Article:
- minimize rework of permissions configuration
- aggregate and archive logging appropriately
- store and organize resources properly
- steep learning curve
- analysis paralysis – will you ever land on a design?
Rather you’ve been in the cloud for one year or ten, you are going to face some challenges as you begin to examine what a ‘true’ multi-account configuration will look like. There are more positives than negatives. It’s just that your negatives could have some serious impact if not accounted for in transition.
- you may already know the ideal design based on lessons learned to-date
- you can address your backlog of rework in this transition
- leverage newly available services not easily refactored into your existing configuration
- permissions and Service Control Policies (SCPs) inherited from your new Orgs configuration
- may need to consider new billing process
- won’t notice any benefit from the labor until much later in the process
Still worth it?
Some of these pros and cons will be better addressed in future posts of this series. Additional considerations regarding the logical structuring of your organizational configuration will also be shared as we go forward.
Either situation you are in, the reality is, in the long term a multi-account configuration will set you up better for success. You will have less to worry about with tagging of resources, making sure your developers aren’t messing up already approved configurations, and proper billing/forecasting of your production costs over your R&D costs.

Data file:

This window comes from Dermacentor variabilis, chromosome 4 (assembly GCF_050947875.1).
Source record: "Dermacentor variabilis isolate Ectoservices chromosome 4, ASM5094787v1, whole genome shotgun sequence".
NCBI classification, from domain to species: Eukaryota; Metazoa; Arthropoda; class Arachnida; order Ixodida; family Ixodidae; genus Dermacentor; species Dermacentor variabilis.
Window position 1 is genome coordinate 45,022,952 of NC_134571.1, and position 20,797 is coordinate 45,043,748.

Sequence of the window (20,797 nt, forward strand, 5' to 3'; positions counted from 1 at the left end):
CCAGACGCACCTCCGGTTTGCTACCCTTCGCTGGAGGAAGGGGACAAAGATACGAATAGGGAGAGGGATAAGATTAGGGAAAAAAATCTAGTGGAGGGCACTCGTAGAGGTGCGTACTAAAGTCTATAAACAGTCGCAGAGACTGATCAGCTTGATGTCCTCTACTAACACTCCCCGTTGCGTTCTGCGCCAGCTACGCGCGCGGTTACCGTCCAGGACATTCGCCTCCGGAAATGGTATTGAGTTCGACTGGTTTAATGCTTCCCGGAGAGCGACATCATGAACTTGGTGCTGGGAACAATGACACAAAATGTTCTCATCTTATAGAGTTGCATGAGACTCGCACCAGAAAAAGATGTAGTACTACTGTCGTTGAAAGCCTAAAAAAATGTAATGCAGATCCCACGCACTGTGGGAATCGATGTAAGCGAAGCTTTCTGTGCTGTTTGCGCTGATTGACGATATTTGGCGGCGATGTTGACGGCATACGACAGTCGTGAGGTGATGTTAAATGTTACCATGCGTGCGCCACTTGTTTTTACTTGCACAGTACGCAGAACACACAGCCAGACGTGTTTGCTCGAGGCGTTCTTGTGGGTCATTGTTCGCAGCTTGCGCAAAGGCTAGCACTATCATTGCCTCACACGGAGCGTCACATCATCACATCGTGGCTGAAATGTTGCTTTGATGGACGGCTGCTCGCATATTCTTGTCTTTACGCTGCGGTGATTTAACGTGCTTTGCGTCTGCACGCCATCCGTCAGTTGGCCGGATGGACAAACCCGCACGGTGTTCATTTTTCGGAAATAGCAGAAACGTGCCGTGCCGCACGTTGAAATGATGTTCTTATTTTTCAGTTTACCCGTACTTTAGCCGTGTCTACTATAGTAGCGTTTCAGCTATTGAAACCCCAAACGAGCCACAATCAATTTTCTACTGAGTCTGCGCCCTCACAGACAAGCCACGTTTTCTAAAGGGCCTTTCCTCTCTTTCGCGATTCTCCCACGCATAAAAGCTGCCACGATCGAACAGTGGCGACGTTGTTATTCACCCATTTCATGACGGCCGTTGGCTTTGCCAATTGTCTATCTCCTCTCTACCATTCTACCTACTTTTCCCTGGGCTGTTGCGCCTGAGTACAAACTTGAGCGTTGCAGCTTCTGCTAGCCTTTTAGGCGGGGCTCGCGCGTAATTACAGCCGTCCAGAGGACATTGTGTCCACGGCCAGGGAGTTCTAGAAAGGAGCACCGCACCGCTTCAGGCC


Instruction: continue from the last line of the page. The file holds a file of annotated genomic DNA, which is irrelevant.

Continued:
In a well-thought-out multi-account architecture, what you know you need running can be placed in a safe space while anything that isn’t business-critical becomes ephemeral and you can cut-bait at any time to start fresh.
Series parts are as follows:
- Series Introduction
- My experience with Multi-Account Architecture
- What does the end-state look like
- Reasons you might consider multi-account architecture
- When it is right to implement
- What the potential architecture might look like
- How do you get there
- How do you support and maintain the architecture
- Lessons learned